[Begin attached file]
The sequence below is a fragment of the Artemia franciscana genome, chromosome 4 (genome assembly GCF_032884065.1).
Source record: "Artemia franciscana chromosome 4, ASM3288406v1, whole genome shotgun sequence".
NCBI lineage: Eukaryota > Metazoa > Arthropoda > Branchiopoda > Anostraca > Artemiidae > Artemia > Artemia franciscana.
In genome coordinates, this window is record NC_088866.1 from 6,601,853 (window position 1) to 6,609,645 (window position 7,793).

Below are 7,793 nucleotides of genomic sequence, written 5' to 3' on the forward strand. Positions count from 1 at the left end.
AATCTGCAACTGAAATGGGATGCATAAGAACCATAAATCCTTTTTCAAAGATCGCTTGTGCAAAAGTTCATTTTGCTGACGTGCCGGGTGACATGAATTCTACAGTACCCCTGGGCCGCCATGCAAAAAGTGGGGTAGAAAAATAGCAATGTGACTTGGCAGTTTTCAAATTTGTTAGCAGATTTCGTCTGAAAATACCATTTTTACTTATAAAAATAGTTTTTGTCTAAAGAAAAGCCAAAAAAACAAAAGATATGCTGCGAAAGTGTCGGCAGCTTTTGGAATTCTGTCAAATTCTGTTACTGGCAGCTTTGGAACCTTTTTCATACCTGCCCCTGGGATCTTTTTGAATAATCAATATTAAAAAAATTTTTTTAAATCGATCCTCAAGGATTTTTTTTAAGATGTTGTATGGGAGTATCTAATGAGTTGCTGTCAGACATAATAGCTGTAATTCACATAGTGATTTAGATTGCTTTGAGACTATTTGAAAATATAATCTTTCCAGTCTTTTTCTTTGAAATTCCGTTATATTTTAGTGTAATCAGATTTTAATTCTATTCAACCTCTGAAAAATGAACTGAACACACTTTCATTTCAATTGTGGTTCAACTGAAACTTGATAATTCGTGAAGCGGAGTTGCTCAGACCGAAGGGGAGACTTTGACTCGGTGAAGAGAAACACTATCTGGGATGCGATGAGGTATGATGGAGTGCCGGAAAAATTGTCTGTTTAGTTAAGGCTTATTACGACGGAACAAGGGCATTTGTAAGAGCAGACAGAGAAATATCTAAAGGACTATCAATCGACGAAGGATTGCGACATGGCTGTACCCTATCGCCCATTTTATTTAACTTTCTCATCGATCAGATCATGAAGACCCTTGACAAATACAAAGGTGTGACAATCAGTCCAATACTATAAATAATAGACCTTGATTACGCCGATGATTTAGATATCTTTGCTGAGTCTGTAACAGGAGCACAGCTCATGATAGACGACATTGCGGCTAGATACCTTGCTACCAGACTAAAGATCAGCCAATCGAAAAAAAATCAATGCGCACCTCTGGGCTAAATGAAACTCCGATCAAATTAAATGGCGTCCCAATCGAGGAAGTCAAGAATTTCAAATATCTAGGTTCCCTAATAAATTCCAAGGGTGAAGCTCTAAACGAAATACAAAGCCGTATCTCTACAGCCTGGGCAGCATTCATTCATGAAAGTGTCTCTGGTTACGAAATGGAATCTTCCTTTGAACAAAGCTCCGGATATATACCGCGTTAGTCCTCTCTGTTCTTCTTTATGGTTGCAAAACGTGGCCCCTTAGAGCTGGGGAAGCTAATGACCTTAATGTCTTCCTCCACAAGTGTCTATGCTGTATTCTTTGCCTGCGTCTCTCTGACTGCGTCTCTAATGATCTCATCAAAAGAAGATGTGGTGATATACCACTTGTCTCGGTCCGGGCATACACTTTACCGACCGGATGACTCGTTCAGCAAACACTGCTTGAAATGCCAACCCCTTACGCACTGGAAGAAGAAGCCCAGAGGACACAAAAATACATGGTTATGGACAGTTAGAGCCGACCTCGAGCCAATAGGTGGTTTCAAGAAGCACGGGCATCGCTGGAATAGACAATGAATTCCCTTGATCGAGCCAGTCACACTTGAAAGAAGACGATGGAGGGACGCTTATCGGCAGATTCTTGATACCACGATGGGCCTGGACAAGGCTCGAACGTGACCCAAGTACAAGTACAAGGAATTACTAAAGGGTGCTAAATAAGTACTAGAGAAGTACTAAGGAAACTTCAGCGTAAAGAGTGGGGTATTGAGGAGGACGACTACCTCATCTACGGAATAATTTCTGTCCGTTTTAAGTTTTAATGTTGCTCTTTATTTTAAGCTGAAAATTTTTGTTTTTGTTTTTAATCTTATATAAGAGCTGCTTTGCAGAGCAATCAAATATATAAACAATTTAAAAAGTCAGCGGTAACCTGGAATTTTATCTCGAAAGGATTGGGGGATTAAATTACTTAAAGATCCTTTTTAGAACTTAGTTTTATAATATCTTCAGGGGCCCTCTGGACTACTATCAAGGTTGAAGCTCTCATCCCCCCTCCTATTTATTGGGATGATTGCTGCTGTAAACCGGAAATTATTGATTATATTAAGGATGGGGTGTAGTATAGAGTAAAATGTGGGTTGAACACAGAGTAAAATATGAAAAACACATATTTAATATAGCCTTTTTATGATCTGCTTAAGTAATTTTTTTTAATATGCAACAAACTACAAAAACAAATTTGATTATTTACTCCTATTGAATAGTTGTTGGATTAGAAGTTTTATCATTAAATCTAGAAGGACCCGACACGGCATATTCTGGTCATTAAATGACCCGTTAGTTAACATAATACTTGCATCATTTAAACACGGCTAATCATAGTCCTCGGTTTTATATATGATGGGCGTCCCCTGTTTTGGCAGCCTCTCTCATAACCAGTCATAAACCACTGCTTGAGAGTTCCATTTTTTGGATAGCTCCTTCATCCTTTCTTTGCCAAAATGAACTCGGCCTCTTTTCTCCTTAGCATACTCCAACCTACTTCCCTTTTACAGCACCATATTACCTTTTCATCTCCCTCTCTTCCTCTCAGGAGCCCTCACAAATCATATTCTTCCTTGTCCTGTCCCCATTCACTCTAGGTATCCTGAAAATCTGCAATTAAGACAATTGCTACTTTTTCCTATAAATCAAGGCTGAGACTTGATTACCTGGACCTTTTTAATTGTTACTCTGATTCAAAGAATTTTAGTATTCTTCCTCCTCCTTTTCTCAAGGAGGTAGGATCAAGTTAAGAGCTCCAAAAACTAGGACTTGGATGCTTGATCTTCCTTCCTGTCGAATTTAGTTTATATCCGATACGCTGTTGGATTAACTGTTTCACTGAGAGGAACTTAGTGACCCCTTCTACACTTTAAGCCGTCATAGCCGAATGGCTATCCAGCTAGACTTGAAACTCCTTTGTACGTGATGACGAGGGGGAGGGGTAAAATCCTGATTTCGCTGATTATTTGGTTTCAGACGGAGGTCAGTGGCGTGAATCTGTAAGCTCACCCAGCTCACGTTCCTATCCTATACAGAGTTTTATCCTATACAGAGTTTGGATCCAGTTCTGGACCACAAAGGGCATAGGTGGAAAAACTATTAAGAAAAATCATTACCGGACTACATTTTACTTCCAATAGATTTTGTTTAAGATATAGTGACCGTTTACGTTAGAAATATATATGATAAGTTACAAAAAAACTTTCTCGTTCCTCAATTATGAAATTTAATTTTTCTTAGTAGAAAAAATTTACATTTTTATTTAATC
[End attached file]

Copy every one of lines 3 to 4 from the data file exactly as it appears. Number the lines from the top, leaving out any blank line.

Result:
NCBI lineage: Eukaryota > Metazoa > Arthropoda > Branchiopoda > Anostraca > Artemiidae > Artemia > Artemia franciscana.
In genome coordinates, this window is record NC_088866.1 from 6,601,853 (window position 1) to 6,609,645 (window position 7,793).